Floods And Cyclones

Living in Harmony with Nature

Bharat Dogra

One of the most worrying manifestations of climate change relates to the higher possibility of more people being exposed to more destructive and torrential water flows. India with its record of frequent inland floods as well as a long coastline exposed to cyclones is particularly vulnerable in this respect.

The fear of higher frequency and intensity of cyclones in times of climate change is by and large confirmed in the context of the experiences of India in recent decades. At some places people said that they have seen cyclones in the past but never so intense and so high.

Another cause of worry is that cyclones often tend to bring heavy unseasonal rains over a large area much beyond the coastal region. If this is after some of these areas have already suffered from seasonal monsoon floods, then this can create a very difficult situation.

What brings hope is that despite increasing difficulties some states like Odisha have achieved increasing expertise and actual disaster-time success in timely evacuation of people and accommodating them in the many shelters that have been constructed. As a result the death toll even in some cyclones of high intensity could be avoided or minimised to very low levels. However the success has not been the same in all coastal areas and higher intensity or height of flood waves will continue to pose a serious challenge.

The National Cyclone Risk Mitigation Project, a World Bank assisted project which has several components, is a leading effort of India in this context, contributing 535 shelters and 88 km of saline embankments in its first phase.

With its vast network of rivers India annually faces widespread floods in rivers which are heavily concentrated in the monsoon months. In times of climate change these can be aggravated due to several factors including the concentration of high intensity rainfall in a few heavy rain episodes.

Dams and embankments have been often considered the more important aspects of flood-control but limitations and precautions relating to this should be highlighted too. There should be a high state of alert in issues relating to dam-management and careful handling of water-flows by dams. There should be clear instructions to dam management authorities that in the middle of various competing objectives the avoidance of catastrophic damage should always get top priority. There should be arrangements for water-flows to be coordinated in such ways that catastrophic damage can be avoided under all circumstances and downstream areas are well-informed of the extent of water releases and the cautions related to this.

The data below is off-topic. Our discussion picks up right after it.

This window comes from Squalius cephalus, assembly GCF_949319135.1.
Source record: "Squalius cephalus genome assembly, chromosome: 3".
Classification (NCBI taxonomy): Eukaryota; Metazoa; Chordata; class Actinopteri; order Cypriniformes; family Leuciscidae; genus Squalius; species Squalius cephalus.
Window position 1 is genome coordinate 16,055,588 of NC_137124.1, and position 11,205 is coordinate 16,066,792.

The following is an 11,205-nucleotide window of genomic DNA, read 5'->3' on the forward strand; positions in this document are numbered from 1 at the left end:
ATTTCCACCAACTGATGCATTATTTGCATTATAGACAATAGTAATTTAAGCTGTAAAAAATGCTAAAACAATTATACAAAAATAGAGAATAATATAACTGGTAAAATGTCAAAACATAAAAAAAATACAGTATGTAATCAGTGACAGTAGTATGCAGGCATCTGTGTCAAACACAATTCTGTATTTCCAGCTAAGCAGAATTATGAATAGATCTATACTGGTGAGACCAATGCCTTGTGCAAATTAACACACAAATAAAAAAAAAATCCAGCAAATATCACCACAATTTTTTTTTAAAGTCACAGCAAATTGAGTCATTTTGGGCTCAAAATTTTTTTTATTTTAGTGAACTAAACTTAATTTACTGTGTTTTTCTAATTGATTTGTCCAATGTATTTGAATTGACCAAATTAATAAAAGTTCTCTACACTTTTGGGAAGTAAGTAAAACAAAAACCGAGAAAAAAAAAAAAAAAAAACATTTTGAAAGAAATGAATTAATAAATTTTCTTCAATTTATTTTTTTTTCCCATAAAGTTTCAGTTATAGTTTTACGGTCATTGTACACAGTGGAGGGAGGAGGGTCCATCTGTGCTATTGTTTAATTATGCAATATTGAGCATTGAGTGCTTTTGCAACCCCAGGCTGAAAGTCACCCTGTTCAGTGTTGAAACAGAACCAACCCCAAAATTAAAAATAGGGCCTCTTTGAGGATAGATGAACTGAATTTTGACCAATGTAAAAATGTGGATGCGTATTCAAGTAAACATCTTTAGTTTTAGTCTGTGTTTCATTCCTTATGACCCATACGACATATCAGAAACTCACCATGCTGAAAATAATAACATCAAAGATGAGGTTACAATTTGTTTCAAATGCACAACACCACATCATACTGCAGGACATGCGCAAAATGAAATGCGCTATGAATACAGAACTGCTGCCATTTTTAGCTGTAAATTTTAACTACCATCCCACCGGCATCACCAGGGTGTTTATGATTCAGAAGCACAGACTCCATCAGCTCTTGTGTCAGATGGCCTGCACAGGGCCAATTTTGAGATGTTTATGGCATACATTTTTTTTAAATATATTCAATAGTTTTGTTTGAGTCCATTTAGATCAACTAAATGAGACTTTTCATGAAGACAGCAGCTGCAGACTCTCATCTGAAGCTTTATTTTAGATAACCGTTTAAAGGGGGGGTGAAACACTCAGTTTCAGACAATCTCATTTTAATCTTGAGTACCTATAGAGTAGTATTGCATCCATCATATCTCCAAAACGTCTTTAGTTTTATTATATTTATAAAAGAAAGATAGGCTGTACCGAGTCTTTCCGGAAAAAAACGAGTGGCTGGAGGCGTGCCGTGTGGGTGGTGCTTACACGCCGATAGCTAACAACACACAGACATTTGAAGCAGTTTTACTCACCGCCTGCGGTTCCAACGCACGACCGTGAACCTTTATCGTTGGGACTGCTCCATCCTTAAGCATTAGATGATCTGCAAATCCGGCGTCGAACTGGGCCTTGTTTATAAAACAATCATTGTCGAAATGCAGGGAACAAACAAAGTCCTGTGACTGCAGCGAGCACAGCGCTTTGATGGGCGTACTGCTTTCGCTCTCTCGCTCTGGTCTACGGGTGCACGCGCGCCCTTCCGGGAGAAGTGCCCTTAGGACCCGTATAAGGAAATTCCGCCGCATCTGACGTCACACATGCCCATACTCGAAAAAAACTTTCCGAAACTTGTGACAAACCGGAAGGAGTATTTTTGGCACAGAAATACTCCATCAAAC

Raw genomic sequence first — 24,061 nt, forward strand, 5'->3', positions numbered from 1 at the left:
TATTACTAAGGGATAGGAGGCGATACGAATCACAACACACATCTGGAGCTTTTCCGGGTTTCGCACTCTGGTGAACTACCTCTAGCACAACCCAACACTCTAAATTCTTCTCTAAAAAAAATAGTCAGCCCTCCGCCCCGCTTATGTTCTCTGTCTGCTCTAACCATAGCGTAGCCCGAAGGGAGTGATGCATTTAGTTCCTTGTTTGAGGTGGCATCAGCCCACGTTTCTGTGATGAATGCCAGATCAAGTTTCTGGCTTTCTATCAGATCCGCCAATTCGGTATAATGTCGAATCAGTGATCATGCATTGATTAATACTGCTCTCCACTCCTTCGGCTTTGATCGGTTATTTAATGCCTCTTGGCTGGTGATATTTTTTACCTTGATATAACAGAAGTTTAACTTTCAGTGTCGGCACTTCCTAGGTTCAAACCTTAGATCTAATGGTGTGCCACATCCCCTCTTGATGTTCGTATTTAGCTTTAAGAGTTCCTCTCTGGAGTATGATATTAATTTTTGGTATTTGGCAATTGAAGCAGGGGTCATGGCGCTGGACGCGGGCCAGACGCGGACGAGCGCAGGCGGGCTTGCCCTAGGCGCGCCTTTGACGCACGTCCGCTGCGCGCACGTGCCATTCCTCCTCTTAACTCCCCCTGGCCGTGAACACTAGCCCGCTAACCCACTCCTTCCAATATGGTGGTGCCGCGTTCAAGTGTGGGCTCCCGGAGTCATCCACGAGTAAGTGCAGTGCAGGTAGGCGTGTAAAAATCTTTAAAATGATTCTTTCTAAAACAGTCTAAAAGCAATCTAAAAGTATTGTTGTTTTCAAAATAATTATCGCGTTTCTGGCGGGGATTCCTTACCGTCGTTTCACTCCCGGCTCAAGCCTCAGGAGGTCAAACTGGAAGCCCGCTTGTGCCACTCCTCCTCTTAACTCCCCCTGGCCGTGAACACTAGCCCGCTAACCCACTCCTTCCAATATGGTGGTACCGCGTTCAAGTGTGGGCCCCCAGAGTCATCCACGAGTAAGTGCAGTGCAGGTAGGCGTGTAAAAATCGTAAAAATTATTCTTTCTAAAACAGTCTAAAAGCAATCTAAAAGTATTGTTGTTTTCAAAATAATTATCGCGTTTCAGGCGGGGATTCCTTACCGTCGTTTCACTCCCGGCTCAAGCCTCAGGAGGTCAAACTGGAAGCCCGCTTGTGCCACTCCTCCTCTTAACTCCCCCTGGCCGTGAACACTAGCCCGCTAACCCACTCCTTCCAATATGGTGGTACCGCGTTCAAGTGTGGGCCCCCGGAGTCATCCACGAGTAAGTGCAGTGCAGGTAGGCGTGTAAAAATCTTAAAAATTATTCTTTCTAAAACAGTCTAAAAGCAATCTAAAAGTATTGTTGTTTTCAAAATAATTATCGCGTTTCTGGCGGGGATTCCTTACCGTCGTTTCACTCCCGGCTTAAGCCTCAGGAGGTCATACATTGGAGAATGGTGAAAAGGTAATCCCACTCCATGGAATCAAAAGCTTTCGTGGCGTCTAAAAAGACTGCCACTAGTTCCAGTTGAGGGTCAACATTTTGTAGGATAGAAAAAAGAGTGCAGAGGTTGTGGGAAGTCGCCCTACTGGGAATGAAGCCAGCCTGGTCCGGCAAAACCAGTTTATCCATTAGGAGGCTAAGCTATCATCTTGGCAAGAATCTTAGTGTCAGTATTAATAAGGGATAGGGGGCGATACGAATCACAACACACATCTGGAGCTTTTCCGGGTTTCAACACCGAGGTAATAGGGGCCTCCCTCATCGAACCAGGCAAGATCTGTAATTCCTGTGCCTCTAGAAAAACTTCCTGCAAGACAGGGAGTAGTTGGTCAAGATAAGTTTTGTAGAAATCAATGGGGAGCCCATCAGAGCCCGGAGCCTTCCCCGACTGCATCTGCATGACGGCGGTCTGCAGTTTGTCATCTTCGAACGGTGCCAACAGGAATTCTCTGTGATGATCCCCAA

The authorities and particularly the dam management authorities should be prepared to handle situations which are worse than the norms to which they have been used in the past. The mountain areas including the Himalayan region as well as other hilly areas have become very vulnerable to higher damage from floods and landslides due to a mix of climate change related factors as well as local floods resulting from flawed development policies and projects.

India is not alone in experiencing the paradox of more area becoming exposed to floods even as the expenditure on flood protection goes on increasing. Many countries have experienced this. A review of basic thinking related to flood protection is urgently needed.

There are some floods which are very highly destructive and/or prolonged. Clearly people need to give more attention to check such floods or reduce the harm from them. Some of the most destructive floods in recent years have been those caused by embankment breaches and sudden release of huge quantities of water from dams. Such floods can be checked to a very significant extent by adopting appropriate policies, in the short-run and in the longer term. Some of the most prolonged floods or water-logging cases are those caused by the obstruction of natural drainage. These can also be checked to a significant extent by adopting appropriate steps in the short-term and in the longer-term.